Salon fags! Next The Nation’s Latrina Van den Hooters will tell us John McCain thinks removing, or even impeaching the Lizard King is a bad idea.
Actually, that is true.
John McCain Reacts to Sarah Palins Impeach Obama Column
McCain: No, Im not calling for Obamas impeachment
When the left and establishment repubs are warning of the impending dangers of impeachment, then you can be sure that it’s time to impeach.
There is strong evidence of high crimes and misdemeanors-perjury, obstruction of justice, abuse of power, failure to uphold US laws, misappropriation of tax payer dollars, utter disregard for the constitution, inciting lawlessness, etc. This is not about politics or delegitimizing the presidency, Obama has already done that to himself. This is about delegitimizing the rule of law and, thus, the constitution of the US and the republic itself. If allowed to persist, it sets a precedent for future Presidents.
I sure hope he’s wrong about that!
Let martyr the RINO’s instead
Emmett Rensin - essayist, playwright, columnist, author, and editor based in Chicago, IL.
aka Member of Children of the Corn
Is that a man or a woman?
please read what i wrote again. i was only trying to make a somewhat funny point.
what i wrote was that the only time the salon leftys probably get any amount of attention is when its posted here.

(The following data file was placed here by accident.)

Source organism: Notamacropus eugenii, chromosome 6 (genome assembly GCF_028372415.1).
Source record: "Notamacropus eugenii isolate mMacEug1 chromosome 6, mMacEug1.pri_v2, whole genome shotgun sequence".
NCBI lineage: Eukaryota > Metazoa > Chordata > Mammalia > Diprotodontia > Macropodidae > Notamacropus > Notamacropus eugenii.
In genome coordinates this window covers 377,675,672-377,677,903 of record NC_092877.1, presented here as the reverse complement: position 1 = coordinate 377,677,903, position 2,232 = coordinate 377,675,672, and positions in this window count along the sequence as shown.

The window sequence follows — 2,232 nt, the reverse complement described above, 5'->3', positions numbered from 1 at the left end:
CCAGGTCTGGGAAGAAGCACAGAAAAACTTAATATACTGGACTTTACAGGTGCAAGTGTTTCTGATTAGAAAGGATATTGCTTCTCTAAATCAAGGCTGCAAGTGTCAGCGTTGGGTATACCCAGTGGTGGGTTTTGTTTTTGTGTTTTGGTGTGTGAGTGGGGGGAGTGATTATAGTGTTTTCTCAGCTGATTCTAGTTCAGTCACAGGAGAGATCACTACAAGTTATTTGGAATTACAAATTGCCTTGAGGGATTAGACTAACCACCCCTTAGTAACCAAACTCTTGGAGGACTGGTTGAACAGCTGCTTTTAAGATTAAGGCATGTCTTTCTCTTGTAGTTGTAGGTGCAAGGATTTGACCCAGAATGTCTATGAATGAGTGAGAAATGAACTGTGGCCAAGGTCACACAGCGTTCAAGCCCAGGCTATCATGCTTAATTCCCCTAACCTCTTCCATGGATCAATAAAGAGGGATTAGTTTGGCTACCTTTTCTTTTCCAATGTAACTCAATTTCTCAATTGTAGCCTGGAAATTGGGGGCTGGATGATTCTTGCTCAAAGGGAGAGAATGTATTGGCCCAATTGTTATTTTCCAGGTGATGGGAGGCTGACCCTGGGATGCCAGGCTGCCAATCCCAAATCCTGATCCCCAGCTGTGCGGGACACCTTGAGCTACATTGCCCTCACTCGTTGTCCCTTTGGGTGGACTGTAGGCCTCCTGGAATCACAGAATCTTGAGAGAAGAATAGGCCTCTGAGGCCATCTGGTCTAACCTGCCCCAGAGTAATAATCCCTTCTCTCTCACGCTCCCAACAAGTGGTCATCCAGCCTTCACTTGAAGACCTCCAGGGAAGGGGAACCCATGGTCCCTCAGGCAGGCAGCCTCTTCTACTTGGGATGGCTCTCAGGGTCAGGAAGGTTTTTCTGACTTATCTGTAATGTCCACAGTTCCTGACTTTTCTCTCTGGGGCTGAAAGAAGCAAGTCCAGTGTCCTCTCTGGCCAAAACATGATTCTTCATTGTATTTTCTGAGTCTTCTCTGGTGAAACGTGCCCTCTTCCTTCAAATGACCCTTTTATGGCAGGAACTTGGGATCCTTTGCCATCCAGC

The trick will be to impeach Obama while appearing not to do so.
The crony establishment Senate is petrified they’d have to vote on an impeachment against a political mob boss charged with crimes much, MUCH worse than a cigar and a blowjob, let alone stealing 20 minutes of audio.
Not impeaching over the IRS fiasco alone would hang a string of garlic over the Senate’s “Tweed Ring” vampire neck for at least the next 30 years. This would upset the corrupt “apple cart” of the beltway syndicate for a long, LONG time.
Personally I do not think that the time the House and the Senate spent on Impeaching and Trying Bill Clinton were wasted.
To me when they were occupied with Clinton they were not doing the more destructive things they usually do.
And there was the added benefit that quite a number of citizens got a lesson in how the government is supposed to work rather than how it has come to dysfunction.